35. Colombo D, Lunardon L, Bellia G. Cyclosporine and herbal supplement interactions. J Toxicol. 2014;2014:145325.
  36. Benito P, Rodríguez-Perez R, García F, Juste S, Moneo I, Caballero ML. Occupational allergic rhinoconjunctivitis induced by Matricaria chamomilla with tolerance of chamomile tea. J Investig Allergol Clin Immunol. 2014;24(5):369-70.
  37. Keefe JR, Mao JJ, Soeller I, Li QS, Amsterdam JD. Short-term open-label chamomile (Matricaria chamomilla L.) therapy of moderate to severe generalized anxiety disorder.  Phytomedicine. 2016 Dec 15;23(14):1699-1705.
  38. Mao JJ, Xie SX, Keefe JR, Soeller I, Li QS, Amsterdam JD. Long-term chamomile (Matricaria chamomilla L.) treatment for generalized anxiety disorder: A randomized clinical trial. Phytomedicine. 2016 Dec 15;23(14):1735-1742.
  39. Silva FV, Dias F, Costa G, Campos MDG. Chamomile reveals to be a potent galactogogue: the unexpected effect.J Matern Fetal Neonatal Med. 2018 Jan;31(1):116-118.
  40. Keefe JR, Guo W, Li QS, Amsterdam JD, Mao JJ. An exploratory study of salivary cortisol changes during chamomile extract therapy of moderate to severe generalized anxiety disorder. J Psychiatr Res. 2018 Jan;96:189-195.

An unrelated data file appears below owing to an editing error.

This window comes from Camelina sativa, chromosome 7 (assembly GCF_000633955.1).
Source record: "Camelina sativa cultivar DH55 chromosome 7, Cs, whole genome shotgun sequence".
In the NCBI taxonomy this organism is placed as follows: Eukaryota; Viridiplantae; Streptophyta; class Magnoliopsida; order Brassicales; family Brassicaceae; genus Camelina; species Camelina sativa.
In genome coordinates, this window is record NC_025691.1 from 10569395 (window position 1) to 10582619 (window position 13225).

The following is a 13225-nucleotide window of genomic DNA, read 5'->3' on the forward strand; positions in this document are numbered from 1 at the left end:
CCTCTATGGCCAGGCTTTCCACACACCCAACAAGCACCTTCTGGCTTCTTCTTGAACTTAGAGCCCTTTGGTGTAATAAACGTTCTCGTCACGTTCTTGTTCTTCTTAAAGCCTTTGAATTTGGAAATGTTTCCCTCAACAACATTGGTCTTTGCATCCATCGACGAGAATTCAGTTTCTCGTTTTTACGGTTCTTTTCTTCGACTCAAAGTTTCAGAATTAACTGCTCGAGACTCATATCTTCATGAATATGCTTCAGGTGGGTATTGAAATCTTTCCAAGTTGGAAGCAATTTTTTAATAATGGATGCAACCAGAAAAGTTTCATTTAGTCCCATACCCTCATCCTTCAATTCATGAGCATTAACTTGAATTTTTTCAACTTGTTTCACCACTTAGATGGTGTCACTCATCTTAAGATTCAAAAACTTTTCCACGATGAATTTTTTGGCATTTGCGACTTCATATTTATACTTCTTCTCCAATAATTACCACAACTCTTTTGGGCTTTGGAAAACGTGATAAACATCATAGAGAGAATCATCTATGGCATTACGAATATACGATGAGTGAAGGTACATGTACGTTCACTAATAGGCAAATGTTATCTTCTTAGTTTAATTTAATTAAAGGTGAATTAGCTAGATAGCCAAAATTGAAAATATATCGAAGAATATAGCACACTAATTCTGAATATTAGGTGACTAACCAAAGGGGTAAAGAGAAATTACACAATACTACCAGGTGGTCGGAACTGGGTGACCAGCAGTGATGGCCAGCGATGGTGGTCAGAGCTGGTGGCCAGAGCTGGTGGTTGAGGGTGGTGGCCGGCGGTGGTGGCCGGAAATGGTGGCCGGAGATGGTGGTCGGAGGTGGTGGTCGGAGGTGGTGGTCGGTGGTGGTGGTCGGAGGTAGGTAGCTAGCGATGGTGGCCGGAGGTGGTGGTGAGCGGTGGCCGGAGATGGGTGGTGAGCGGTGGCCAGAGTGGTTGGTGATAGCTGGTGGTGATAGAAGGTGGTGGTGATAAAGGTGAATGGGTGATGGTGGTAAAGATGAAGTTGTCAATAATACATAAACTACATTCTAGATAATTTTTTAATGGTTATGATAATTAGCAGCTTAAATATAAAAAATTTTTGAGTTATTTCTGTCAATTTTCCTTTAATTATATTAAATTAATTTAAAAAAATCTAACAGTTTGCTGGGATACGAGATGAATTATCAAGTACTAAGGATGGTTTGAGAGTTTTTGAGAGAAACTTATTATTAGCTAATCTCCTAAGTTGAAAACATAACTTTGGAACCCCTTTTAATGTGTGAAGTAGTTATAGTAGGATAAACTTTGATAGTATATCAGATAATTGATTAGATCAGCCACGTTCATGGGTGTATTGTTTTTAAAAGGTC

41. Adib-Hajbaghery M, Mousavi SN. The effects of chamomile extract on sleep quality among elderly people: A clinical trial.Complement Ther Med. 2017 Dec;35:109-114.
  42. Saghafi N, Rhkhshandeh H, Pourmoghadam N, et al. Effectiveness of Matricaria chamomilla (chamomile) extract on pain control of cyclic mastalgia: a double-blind randomised controlled trial. J Obstet Gynaecol. 2018 Jan;38(1):81-84.
  43. Zargaran A, Borhani-Haghighi A, Salehi-Marzijarani M, et al. Evaluation of the effect of topical chamomile (Matricaria chamomilla L.) oleogel as pain relief in migraine without aura: a randomized, double-blind, placebo-controlled, crossover study. Neurol Sci. 2018 Aug;39(8):1345-1353.
  44. Nakagawa M, Hanada M, Amano H. A case of anaphylactic reaction to chamomile tea in a patient with mugwort pollinosis. Allergol Int. Jul 2019;68(3):396-398.
  45. Amsterdam JD, Li QS, Xie SX, Mao JJ. Putative Antidepressant Effect of Chamomile (Matricaria chamomilla L.) Oral Extract in Subjects with Comorbid Generalized Anxiety Disorder and Depression. J Altern Complement Med. 2020 Sep;26(9):813-819.
  46. Ferreira EB, Ciol MA, de Meneses AG, et al. Chamomile Gel versus Urea Cream to Prevent Acute Radiation Dermatitis in Head and Neck Cancer Patients: Results from a Preliminary Clinical Trial. Integr Cancer Ther. 2020 Jan-Dec;19:1534735420962174.